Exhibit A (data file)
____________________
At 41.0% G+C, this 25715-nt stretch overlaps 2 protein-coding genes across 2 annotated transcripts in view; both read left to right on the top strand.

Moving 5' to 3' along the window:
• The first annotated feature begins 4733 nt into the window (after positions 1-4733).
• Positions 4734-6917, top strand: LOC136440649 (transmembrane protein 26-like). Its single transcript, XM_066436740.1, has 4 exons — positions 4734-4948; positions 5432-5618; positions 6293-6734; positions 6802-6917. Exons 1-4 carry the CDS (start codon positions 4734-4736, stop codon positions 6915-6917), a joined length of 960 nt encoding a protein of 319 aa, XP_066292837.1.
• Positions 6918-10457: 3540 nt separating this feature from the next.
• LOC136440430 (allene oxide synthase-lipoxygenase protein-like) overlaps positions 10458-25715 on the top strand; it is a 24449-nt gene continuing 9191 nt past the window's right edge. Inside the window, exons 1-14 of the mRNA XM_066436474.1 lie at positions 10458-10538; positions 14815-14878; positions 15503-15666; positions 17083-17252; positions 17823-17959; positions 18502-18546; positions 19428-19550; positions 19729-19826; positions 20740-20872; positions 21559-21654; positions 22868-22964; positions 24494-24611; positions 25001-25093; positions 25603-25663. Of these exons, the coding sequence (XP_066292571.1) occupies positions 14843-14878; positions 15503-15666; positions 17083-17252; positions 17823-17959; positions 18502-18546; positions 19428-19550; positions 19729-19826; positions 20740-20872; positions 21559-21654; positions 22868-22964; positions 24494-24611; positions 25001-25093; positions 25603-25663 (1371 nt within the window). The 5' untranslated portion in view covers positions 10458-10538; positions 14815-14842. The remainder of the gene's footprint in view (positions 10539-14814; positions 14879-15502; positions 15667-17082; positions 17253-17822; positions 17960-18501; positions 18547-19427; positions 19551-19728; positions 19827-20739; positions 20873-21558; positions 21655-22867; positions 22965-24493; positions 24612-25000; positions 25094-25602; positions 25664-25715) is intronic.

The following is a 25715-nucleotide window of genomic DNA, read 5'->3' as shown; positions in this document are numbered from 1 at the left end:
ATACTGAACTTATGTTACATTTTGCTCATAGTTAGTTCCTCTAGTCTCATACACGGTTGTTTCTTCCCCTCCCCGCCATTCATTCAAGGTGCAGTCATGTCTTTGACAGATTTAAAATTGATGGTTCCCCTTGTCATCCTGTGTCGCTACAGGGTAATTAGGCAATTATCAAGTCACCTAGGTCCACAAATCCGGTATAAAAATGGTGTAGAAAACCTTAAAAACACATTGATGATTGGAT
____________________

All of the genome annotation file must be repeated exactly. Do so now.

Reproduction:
At 41.0% G+C, this 25715-nt stretch overlaps 2 protein-coding genes across 2 annotated transcripts in view; both read left to right on the top strand.

Moving 5' to 3' along the window:
• The first annotated feature begins 4733 nt into the window (after positions 1-4733).
• Positions 4734-6917, top strand: LOC136440649 (transmembrane protein 26-like). Its single transcript, XM_066436740.1, has 4 exons — positions 4734-4948; positions 5432-5618; positions 6293-6734; positions 6802-6917. Exons 1-4 carry the CDS (start codon positions 4734-4736, stop codon positions 6915-6917), a joined length of 960 nt encoding a protein of 319 aa, XP_066292837.1.
• Positions 6918-10457: 3540 nt separating this feature from the next.
• LOC136440430 (allene oxide synthase-lipoxygenase protein-like) overlaps positions 10458-25715 on the top strand; it is a 24449-nt gene continuing 9191 nt past the window's right edge. Inside the window, exons 1-14 of the mRNA XM_066436474.1 lie at positions 10458-10538; positions 14815-14878; positions 15503-15666; positions 17083-17252; positions 17823-17959; positions 18502-18546; positions 19428-19550; positions 19729-19826; positions 20740-20872; positions 21559-21654; positions 22868-22964; positions 24494-24611; positions 25001-25093; positions 25603-25663. Of these exons, the coding sequence (XP_066292571.1) occupies positions 14843-14878; positions 15503-15666; positions 17083-17252; positions 17823-17959; positions 18502-18546; positions 19428-19550; positions 19729-19826; positions 20740-20872; positions 21559-21654; positions 22868-22964; positions 24494-24611; positions 25001-25093; positions 25603-25663 (1371 nt within the window). The 5' untranslated portion in view covers positions 10458-10538; positions 14815-14842. The remainder of the gene's footprint in view (positions 10539-14814; positions 14879-15502; positions 15667-17082; positions 17253-17822; positions 17960-18501; positions 18547-19427; positions 19551-19728; positions 19827-20739; positions 20873-21558; positions 21655-22867; positions 22965-24493; positions 24612-25000; positions 25094-25602; positions 25664-25715) is intronic.

The following is a 25715-nucleotide window of genomic DNA, read 5'->3' as shown; positions in this document are numbered from 1 at the left end:
ATACTGAACTTATGTTACATTTTGCTCATAGTTAGTTCCTCTAGTCTCATACACGGTTGTTTCTTCCCCTCCCCGCCATTCATTCAAGGTGCAGTCATGTCTTTGACAGATTTAAAATTGATGGTTCCCCTTGTCATCCTGTGTCGCTACAGGGTAATTAGGCAATTATCAAGTCACCTAGGTCCACAAATCCGGTATAAAAATGGTGTAGAAAACCTTAAAAACACATTGATGATTGGAT